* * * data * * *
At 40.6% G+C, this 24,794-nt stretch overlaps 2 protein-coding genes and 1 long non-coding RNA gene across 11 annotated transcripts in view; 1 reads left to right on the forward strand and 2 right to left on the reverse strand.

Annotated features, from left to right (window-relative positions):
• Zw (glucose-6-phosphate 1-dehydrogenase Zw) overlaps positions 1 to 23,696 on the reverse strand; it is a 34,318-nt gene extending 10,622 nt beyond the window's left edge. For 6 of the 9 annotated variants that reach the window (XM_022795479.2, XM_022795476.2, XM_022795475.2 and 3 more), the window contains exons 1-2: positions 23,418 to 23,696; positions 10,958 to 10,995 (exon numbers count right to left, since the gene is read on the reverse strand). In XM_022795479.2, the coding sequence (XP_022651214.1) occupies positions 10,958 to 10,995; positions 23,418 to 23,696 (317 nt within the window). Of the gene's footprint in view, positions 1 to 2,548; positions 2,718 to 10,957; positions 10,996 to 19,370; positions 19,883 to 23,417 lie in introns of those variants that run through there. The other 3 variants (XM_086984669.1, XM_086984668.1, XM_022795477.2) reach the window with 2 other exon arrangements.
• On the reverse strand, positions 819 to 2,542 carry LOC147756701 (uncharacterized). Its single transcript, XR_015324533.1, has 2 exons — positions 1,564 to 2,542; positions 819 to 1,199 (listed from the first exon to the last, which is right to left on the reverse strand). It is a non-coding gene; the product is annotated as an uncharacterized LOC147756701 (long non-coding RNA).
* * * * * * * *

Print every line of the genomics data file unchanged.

At 40.6% G+C, this 24,794-nt stretch overlaps 2 protein-coding genes and 1 long non-coding RNA gene across 11 annotated transcripts in view; 1 reads left to right on the forward strand and 2 right to left on the reverse strand.

Annotated features, from left to right (window-relative positions):
• Zw (glucose-6-phosphate 1-dehydrogenase Zw) overlaps positions 1 to 23,696 on the reverse strand; it is a 34,318-nt gene extending 10,622 nt beyond the window's left edge. For 6 of the 9 annotated variants that reach the window (XM_022795479.2, XM_022795476.2, XM_022795475.2 and 3 more), the window contains exons 1-2: positions 23,418 to 23,696; positions 10,958 to 10,995 (exon numbers count right to left, since the gene is read on the reverse strand). In XM_022795479.2, the coding sequence (XP_022651214.1) occupies positions 10,958 to 10,995; positions 23,418 to 23,696 (317 nt within the window). Of the gene's footprint in view, positions 1 to 2,548; positions 2,718 to 10,957; positions 10,996 to 19,370; positions 19,883 to 23,417 lie in introns of those variants that run through there. The other 3 variants (XM_086984669.1, XM_086984668.1, XM_022795477.2) reach the window with 2 other exon arrangements.
• On the reverse strand, positions 819 to 2,542 carry LOC147756701 (uncharacterized). Its single transcript, XR_015324533.1, has 2 exons — positions 1,564 to 2,542; positions 819 to 1,199 (listed from the first exon to the last, which is right to left on the reverse strand). It is a non-coding gene; the product is annotated as an uncharacterized LOC147756701 (long non-coding RNA).